On Saturday, Harvard football played at Rhode Island. The most significant outcome had nothing to do with the final score.
Midway through the second quarter, Rams wide receiver Marven Beauvais grabbed a catch near the sideline. Freshman cornerback Ben Abercrombie flew in for the hit, fell to the ground, and remained immobile.
Silence descended at Meade Stadium as medical personnel hustled Abercrombie off the field and to a nearby hospital. Later, team officials stated that the freshman had suffered a serious cervical injury and undergone surgery.
My sole purpose in describing the incident is to underscore the seriousness. After Abercrombie left the field, Crimson coach Tim Murphy asked his players whether they wanted to continue the game or drive home. As a team, Harvard football is processing complicated feelings—and probably will for the rest of the season.
I don’t have any further analysis here. It felt remiss to write a column without mentioning Abercrombie’s injury. It felt equally remiss to use the injury as part of a larger point. All I have to offer is the fervent hope that Abercrombie recovers well and swiftly. Please keep him in your thoughts.
Emotionally, the Crimson faces an enormous challenge—gearing up for the rest of the season. Before Saturday, Harvard hadn’t dropped a season opener since 2011. The Crimson had scored at least 10 points in its last 71 games. Meanwhile, the Rams had snatched all of four victories in the last four seasons.
On Saturday, though, history toppled to the ground like a tower of cards. Harvard simply looked lost.
Then again, so did I. Last Friday, I previewed the Rhode Island contest and predicted a blowout. “Mayweather-McGregor looks like an even match compared to this one,” I wrote. Nice.
Partly, I underestimated the athleticism of the Rams. Wide receivers Aaron Parker (sophomore) and Khayri Denny (junior) cut past cornerbacks. The Rhode Island defensive line won the line of scrimmage despite Rams coach Jim Fleming complaining that Harvard linemen are so large that they “block out the sun.”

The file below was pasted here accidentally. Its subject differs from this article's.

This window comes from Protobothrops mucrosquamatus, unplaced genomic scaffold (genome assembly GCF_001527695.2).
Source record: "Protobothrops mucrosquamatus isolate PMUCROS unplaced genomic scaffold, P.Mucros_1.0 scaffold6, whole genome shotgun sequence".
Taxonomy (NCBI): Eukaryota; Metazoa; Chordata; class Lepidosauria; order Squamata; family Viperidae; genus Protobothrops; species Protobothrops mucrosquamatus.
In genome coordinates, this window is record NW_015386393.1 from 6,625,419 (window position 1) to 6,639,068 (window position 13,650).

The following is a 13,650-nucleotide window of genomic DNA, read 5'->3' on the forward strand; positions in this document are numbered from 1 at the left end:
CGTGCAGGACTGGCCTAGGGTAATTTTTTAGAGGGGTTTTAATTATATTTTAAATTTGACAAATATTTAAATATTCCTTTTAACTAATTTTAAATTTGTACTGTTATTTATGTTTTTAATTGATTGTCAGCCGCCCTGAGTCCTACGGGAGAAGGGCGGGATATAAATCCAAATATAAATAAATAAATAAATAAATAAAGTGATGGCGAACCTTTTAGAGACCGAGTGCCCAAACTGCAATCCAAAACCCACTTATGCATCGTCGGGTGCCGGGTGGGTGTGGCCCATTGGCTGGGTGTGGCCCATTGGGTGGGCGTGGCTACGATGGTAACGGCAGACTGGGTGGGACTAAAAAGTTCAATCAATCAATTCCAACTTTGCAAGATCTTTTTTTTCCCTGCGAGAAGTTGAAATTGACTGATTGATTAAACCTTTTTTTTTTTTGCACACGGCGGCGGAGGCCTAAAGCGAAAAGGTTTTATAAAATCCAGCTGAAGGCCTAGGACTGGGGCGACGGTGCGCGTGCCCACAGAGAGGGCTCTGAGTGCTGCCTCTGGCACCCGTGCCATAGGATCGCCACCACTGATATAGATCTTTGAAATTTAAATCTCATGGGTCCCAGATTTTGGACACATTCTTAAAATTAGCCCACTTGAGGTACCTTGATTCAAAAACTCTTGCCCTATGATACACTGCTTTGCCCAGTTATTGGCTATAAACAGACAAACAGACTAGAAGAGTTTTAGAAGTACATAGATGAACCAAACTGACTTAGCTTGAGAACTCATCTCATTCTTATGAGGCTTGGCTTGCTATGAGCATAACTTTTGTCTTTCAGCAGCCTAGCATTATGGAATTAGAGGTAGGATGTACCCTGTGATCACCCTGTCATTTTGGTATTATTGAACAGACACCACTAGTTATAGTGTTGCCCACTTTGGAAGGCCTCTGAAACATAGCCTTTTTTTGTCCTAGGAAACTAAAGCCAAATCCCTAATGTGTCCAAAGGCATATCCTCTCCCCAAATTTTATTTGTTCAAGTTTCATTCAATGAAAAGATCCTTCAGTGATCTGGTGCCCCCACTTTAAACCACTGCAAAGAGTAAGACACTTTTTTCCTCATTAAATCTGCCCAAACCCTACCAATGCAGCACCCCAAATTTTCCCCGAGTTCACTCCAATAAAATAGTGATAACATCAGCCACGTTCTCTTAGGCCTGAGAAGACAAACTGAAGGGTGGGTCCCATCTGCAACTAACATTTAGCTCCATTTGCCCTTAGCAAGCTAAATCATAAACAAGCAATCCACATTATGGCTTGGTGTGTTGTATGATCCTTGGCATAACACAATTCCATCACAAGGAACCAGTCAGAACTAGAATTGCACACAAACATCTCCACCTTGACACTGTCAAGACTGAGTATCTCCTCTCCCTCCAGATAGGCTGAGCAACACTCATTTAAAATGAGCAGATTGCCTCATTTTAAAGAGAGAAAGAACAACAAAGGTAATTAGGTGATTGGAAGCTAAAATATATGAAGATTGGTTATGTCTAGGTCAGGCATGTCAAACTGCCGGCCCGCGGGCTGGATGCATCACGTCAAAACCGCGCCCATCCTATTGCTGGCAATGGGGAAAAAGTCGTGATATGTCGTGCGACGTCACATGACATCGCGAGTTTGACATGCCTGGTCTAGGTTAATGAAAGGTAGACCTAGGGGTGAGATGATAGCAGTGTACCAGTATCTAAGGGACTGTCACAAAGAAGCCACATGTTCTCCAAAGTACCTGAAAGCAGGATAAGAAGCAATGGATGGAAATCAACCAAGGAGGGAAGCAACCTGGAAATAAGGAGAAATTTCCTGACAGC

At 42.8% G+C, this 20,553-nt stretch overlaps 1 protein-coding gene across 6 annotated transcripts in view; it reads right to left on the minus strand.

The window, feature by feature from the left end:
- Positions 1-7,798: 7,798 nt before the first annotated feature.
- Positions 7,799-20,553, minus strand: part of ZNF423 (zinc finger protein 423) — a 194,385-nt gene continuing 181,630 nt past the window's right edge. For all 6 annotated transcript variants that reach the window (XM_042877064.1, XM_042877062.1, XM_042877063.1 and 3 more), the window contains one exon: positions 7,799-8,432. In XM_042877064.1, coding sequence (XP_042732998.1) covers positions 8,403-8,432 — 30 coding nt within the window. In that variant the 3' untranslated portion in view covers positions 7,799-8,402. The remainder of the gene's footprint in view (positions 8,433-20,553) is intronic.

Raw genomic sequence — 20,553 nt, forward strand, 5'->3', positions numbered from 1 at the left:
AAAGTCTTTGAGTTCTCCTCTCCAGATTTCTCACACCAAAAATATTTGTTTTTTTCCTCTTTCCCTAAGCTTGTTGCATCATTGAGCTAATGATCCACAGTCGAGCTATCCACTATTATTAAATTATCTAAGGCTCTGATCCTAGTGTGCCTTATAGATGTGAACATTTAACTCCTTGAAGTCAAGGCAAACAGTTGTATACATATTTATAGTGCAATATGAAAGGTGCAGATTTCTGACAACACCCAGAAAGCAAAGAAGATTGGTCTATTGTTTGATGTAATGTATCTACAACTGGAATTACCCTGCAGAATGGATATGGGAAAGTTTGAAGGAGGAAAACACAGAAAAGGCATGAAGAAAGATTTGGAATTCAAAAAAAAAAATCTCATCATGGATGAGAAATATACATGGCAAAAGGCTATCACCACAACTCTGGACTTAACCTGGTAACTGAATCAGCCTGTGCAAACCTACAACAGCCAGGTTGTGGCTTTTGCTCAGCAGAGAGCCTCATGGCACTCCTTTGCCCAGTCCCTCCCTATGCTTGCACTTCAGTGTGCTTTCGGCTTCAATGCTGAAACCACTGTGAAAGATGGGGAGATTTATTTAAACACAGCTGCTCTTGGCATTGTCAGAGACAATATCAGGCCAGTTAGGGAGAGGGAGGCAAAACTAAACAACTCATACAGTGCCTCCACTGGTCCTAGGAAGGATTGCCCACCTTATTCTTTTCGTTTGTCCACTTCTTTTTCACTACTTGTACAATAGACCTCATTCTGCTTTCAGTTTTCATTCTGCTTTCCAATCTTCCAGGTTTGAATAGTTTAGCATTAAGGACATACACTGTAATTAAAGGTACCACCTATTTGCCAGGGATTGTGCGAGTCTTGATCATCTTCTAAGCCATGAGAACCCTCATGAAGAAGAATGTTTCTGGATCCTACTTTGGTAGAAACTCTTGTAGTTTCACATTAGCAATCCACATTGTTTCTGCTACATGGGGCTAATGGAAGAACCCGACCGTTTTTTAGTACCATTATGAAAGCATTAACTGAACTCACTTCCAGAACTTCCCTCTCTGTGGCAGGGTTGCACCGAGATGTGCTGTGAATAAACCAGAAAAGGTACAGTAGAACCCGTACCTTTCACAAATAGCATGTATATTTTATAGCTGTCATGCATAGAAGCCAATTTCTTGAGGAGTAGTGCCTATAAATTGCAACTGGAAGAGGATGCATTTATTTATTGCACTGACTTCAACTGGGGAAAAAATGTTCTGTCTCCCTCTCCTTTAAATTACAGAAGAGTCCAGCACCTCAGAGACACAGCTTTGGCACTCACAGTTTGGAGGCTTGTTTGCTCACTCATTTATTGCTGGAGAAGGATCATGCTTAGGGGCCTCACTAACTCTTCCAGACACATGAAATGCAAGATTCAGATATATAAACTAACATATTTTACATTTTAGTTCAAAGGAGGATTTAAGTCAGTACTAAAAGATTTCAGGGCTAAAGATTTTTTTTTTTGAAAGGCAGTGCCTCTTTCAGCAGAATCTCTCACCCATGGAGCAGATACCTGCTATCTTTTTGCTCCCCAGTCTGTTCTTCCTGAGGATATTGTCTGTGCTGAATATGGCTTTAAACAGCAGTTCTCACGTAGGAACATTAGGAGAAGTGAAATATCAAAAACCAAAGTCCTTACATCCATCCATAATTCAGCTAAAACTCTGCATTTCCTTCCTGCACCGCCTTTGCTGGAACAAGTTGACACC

I also mistook the Crimson, however. I expected a steel-curtain defense. Indeed, Harvard boasts veteran talent, and the team showed flashes of dominance, especially in a scoreless second half.
Still, Rhode Island averaged a comfortable 6.3 yards per play and converted on 50 percent of third downs.
The Crimson offense hardly fared better. Three of Harvard’s first five possessions ended in three-and-outs. In the first quarter, the Crimson enjoyed first-and-goal from the four only to settle for a field goal. In the fourth quarter, Harvard moved to the seven-yard-line before fumbling.
Senior quarterback Joe Viviano had a mixed outing. He completed over 50 percent of his passes (17-for-32) and didn’t throw an interception. But hee didn’t throw a touchdown, either, and his longest heave sailed 23 yards. At the end of last season, the most pressing question surrounded Viviano’s performance and whether Murphy trusted him enough to dial up difficult throws. That uncertainty remains, at least for another week.
Sports fans tend to see calamity in minor events. As soon as a raindrop falls, someone predicts a monsoon. Remember when Aaron Rodgers was “washed up” last year? Or when the Patriots’ dynasty was supposed to end in 2014 (and then 2015…and then 2016…and before this weekend)? Perceived turning points rarely are turning points. Fans just overanalyze.
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